IT Asset Management

Introduction

Last week I discussed how organizations with low maturity in the processes that Configuration Management supports will not realize any value from Configuration Management activities.

  • Financial Management of IT Services
  • Availability Management
  • IT Service Continuity Management
  • Change Management
  • Release and Deployment Management
  • Incident Management
  • Problem Management

There is an exception to this observation: IT Asset Management.

Configuration Management

I have experience, both hands-on and consultative, with BMC tools that fit in both market spaces, and I know from experience there is often confusion among potential or actual customers, in how they should use one tool or the other for certain situations.

Let’s start with the ITIL definition anyway. Configuration Management is the process that ensures that assets required to deliver services are controlled, and that accurate information about those assets is available when required. That is a very broad scope, but the focus here is really on how are the assets are configured and the relationships between them.

Versus IT Asset Management

IT Asset Management is a process for tracking and reporting the financial value and ownership of assets throughout their life cycle. Generally IT asset management focuses on hardware and software, while Configuration Management may also track non-physical assets such as virtual servers, virtual containers (research Docker if you have any questions about containers), documentation such as policies or processes or contracts, or other non-physical assets for which the changes do need to be controlled.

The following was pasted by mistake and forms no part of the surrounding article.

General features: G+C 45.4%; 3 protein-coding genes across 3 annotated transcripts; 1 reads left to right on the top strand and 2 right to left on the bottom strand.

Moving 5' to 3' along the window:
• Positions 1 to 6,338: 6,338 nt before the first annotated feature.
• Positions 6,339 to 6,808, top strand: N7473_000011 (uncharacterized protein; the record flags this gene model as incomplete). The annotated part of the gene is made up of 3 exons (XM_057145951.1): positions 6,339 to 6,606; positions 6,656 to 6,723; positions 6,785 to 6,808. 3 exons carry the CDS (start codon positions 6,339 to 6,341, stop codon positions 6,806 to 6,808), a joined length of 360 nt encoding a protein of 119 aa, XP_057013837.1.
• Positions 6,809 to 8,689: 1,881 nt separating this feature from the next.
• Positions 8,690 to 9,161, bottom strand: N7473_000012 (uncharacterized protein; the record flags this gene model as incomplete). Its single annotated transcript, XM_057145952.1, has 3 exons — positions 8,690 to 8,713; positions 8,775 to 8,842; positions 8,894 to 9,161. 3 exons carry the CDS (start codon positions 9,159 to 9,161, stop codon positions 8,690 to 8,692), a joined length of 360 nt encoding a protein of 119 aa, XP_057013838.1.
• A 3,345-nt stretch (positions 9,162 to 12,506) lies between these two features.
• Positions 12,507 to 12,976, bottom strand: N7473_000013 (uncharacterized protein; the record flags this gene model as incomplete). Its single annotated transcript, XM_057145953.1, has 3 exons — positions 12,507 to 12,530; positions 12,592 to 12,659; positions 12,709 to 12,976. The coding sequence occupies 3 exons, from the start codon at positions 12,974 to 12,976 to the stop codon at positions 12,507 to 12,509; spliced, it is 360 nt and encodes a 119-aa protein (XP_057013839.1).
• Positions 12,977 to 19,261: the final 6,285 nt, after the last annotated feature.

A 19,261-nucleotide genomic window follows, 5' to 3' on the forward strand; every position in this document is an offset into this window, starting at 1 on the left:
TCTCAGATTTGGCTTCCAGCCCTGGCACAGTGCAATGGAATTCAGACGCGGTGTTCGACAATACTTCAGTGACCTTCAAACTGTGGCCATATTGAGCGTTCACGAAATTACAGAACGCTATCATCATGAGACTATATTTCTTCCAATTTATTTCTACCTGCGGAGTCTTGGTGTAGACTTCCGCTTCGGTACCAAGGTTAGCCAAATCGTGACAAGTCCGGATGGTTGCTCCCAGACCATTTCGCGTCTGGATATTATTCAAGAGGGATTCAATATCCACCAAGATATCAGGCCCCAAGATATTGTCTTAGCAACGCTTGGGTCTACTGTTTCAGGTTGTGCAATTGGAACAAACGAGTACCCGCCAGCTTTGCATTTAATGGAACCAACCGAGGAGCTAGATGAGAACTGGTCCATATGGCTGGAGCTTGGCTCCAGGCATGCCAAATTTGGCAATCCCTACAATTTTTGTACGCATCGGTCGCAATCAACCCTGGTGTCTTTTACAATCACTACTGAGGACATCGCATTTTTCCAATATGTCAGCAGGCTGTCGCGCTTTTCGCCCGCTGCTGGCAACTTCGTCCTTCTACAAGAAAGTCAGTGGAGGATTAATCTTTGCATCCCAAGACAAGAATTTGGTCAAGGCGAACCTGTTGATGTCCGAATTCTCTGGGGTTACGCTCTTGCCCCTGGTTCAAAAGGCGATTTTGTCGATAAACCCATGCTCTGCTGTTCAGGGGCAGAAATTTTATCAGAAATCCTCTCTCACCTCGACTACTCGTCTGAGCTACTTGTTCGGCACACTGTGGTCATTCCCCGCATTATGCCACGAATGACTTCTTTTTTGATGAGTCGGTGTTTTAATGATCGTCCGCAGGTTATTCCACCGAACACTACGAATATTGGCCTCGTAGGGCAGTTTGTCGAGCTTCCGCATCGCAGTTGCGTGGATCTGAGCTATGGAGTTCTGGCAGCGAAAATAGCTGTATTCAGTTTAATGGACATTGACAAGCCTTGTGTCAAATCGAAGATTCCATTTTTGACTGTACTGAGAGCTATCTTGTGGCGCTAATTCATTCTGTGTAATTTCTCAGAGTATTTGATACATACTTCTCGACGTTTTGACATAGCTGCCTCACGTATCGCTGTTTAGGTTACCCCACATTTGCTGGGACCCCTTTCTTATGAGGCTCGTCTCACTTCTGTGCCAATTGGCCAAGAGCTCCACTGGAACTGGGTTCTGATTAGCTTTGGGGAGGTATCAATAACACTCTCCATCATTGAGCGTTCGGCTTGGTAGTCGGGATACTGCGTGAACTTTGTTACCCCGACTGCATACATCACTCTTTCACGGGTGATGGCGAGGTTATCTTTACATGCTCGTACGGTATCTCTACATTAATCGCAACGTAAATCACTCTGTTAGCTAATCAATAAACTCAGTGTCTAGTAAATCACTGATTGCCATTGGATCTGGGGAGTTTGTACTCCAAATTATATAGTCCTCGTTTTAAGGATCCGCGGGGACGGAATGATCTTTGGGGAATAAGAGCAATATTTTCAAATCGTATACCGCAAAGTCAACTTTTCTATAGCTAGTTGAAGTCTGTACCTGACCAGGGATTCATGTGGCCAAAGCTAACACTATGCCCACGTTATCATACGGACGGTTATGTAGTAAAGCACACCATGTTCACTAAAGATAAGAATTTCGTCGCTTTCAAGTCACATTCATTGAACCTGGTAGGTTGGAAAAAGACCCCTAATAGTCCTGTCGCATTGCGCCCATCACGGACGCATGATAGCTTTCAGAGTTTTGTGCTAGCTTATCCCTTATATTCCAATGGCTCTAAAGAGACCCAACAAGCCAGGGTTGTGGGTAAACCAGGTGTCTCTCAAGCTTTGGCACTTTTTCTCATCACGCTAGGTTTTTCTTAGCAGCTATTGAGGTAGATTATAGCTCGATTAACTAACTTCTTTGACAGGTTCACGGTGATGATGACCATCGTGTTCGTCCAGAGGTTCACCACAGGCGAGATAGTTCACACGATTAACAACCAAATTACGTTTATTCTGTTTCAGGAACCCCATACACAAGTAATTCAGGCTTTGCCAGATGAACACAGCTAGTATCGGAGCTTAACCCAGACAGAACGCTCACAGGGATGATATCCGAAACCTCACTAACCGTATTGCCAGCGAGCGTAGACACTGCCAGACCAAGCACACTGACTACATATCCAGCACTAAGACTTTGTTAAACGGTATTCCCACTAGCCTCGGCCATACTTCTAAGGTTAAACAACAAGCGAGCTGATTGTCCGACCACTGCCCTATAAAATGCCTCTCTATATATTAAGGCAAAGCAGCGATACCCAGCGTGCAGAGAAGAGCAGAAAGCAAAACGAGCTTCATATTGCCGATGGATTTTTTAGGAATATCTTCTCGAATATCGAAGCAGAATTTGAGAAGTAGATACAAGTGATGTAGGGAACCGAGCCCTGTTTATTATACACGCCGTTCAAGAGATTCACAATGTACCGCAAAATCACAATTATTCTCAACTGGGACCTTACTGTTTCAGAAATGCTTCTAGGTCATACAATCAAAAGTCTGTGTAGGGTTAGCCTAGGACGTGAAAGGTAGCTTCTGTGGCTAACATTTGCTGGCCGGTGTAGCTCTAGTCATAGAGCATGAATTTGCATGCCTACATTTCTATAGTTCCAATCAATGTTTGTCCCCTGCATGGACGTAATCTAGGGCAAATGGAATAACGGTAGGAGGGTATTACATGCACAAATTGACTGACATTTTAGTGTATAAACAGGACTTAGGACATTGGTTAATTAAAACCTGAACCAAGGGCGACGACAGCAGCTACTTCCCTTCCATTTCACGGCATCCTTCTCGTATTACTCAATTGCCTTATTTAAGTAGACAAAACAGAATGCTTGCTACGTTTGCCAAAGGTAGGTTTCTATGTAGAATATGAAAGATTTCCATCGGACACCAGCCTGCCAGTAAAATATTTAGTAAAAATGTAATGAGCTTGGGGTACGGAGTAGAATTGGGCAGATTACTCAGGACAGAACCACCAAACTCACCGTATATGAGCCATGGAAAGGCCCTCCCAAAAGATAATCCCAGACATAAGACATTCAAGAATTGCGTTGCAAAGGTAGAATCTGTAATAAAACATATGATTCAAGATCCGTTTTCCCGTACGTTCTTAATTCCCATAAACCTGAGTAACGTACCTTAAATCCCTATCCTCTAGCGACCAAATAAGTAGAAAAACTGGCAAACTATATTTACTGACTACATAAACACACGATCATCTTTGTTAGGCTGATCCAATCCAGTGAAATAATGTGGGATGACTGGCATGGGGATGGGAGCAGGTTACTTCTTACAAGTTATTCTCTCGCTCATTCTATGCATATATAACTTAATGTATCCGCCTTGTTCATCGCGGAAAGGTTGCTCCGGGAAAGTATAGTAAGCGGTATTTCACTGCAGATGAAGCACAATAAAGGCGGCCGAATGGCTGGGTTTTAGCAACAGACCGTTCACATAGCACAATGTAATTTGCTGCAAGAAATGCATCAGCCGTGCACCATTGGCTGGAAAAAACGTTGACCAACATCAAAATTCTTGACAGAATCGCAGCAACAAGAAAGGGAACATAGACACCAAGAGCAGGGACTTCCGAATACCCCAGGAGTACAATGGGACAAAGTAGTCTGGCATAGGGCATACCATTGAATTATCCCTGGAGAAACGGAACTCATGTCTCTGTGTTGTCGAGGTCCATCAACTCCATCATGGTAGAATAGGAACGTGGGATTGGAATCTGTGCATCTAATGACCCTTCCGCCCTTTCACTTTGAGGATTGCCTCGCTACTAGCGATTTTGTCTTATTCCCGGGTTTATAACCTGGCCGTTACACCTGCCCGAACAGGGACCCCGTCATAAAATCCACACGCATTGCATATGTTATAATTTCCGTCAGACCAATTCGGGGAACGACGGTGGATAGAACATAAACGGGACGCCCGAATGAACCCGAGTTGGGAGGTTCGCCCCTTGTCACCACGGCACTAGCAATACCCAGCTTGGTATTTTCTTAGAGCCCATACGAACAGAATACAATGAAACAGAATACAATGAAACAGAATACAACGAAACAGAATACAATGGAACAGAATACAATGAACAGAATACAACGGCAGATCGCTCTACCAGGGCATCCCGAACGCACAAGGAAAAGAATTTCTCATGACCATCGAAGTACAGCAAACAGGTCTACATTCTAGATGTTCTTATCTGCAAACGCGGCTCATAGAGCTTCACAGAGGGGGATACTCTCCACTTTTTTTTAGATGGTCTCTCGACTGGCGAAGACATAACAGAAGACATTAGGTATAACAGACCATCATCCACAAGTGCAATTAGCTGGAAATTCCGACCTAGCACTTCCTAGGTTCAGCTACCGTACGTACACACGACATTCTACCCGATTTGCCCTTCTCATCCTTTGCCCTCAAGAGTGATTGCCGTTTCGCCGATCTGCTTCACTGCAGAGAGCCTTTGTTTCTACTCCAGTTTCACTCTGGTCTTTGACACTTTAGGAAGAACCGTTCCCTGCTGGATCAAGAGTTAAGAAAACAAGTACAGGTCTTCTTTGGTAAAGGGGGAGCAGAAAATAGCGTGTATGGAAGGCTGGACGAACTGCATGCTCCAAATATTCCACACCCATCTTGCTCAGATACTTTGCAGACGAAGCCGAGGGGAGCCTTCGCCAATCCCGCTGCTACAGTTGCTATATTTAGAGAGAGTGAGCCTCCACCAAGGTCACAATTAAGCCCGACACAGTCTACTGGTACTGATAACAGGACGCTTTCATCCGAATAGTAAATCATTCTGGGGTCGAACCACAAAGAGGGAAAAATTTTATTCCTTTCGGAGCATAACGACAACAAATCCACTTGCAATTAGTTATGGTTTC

The concept of Configuration Management is broad enough that you can think of IT asset management falling within its scope, as a sub-process of Configuration Management.

Most organizations who do not realize any value from Configuration Management activities still need to manage the IT Asset Management life cycle. This has implications on:

  • Utilization of IT Assets
  • Information Security
  • IT Service Continuity Management

Organizations to do not require a CMDB in order to manage the life cycle of IT assets. A CMDB can be used, but specialist tools are available, and these tools are preferred when they automate the discovery and inventory of IT assets.